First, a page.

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  • Author
    Joshua Rusheen
  • Co-author

    Joshua Rusheen, Preetham Kumar MD, Jonathan Tobis MD

  • Title

    A Comparison of Methods to Determine Patent Foramen Ovale Size

  • Abstract

    Background: Patent foramen ovale (PFO) is implicated in the pathogenesis of clinical conditions such as cryptogenic stroke and migraine with aura. This study evaluated the challenges of sizing a PFO with different contemporary imaging modalities and assessed the relationship between PFO size and severity of the right-to-left shunt (RLS).

    Methods: Patients who were referred to interventional cardiology with the diagnosis of a PFO and had undergone intra-procedural balloon sizing (n = 147), transesophageal echocardiogram (TEE) imaging (n = 67), or intracardiac echocardiogram (ICE) imaging (n = 73) at the time of workup were included in this study. TEE and ICE were used to obtain PFO length and height during normal respiration. A sizing balloon was used to obtain PFO width and height after the septum primum was opened with balloon inflation.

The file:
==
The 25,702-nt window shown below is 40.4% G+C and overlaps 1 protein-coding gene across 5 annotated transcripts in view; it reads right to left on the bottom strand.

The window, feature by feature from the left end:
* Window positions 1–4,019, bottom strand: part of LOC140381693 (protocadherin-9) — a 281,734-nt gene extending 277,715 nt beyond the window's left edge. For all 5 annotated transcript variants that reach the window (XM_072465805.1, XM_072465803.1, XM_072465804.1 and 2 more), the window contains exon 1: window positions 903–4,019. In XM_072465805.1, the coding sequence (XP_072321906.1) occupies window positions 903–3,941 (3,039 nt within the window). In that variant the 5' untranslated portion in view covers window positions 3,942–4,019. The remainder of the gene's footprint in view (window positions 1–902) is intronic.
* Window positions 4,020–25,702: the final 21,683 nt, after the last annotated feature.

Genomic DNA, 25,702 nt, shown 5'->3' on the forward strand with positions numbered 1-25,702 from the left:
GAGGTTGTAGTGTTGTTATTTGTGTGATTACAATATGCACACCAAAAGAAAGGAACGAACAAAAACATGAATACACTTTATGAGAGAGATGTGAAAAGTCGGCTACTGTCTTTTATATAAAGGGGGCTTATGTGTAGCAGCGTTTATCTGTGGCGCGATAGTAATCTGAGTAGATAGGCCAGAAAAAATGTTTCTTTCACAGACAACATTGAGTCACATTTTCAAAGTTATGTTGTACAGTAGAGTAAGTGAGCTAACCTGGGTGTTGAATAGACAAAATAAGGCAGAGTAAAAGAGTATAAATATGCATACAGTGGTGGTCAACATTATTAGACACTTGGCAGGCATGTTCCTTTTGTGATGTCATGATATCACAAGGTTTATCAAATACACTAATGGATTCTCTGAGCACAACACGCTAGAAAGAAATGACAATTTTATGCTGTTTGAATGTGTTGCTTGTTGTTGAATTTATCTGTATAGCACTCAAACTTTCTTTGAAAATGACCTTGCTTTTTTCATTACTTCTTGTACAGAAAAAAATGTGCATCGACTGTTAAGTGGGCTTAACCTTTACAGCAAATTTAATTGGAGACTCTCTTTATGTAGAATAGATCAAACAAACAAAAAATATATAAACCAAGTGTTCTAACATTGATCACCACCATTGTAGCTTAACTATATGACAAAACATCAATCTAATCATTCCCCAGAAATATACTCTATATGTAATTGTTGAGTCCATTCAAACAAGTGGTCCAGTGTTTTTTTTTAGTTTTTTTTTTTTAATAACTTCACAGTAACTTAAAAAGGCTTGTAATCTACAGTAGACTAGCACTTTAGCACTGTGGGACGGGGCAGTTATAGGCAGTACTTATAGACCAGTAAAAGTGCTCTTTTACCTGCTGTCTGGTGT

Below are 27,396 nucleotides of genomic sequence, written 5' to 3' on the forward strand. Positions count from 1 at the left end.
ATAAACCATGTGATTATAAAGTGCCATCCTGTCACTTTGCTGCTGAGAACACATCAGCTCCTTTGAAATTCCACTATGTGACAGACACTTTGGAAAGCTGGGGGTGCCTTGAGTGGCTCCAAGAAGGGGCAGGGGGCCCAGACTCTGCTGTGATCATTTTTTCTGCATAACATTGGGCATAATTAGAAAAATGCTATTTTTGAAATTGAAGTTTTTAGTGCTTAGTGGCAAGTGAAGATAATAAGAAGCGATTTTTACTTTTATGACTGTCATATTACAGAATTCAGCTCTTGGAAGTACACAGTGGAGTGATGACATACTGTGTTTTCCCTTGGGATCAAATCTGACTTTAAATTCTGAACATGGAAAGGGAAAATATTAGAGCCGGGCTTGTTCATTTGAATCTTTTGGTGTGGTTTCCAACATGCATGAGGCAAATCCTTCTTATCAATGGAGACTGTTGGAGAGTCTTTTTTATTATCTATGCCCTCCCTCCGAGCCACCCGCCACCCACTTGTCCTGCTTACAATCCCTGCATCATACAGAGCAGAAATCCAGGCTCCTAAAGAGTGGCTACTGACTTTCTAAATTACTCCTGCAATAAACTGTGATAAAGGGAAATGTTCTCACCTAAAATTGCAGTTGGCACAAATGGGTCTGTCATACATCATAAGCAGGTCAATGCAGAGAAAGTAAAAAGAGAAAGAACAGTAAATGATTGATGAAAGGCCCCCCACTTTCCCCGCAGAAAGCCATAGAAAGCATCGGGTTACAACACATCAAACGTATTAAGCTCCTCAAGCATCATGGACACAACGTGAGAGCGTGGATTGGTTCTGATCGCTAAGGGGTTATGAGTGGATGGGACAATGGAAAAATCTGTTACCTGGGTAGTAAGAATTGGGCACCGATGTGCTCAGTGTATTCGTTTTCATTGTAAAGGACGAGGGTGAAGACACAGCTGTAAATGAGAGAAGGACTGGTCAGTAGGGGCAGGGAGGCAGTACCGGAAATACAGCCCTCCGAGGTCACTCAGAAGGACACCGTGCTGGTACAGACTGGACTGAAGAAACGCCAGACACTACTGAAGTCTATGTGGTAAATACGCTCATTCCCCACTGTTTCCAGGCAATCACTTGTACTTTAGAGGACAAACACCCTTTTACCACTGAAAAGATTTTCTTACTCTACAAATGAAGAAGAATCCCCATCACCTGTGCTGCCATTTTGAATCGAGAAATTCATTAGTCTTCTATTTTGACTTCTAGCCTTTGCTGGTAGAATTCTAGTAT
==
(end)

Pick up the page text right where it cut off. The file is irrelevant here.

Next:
Results: The mean PFO length measured by TEE and ICE differed significantly (n = 27, 13.0 ± 4.1 mm vs. 9.9 ± 3.2 mm, p = 0.001). The mean PFO height measured by TEE and ICE (n = 27, 1.4 ± 0.6 mm vs. 1.7 ± 0.6 mm, p = 0.04), TEE and sizing balloon (n = 56, 1.5 ± 1.2 mm vs. 10.5 ± 4.2 mm, p < 0.0001), and ICE and sizing balloon (n = 66, 1.7 ± 0.7 mm vs. 9.1 ± 3.7 mm, p < 0.0001) also differed significantly. A poor correlation existed between anatomic PFO length or height and functional Spencer TCD grade RLS flow with Valsalva, irrespective of the imaging modality used.

    Conclusion: The determination of a PFO size is dependent on the imaging modality used. Sizing balloon demonstrates a larger width or height than ultrasound imaging methods, such as TEE and ICE, because a PFO remains closed most of the time, leading the echocardiogram to underestimate the potential PFO size. Additionally, PFO length and height correlate poorly with the functional RLS grade. These findings imply that ultrasound-based size characterization should not be used to determine whether a PFO should be closed.

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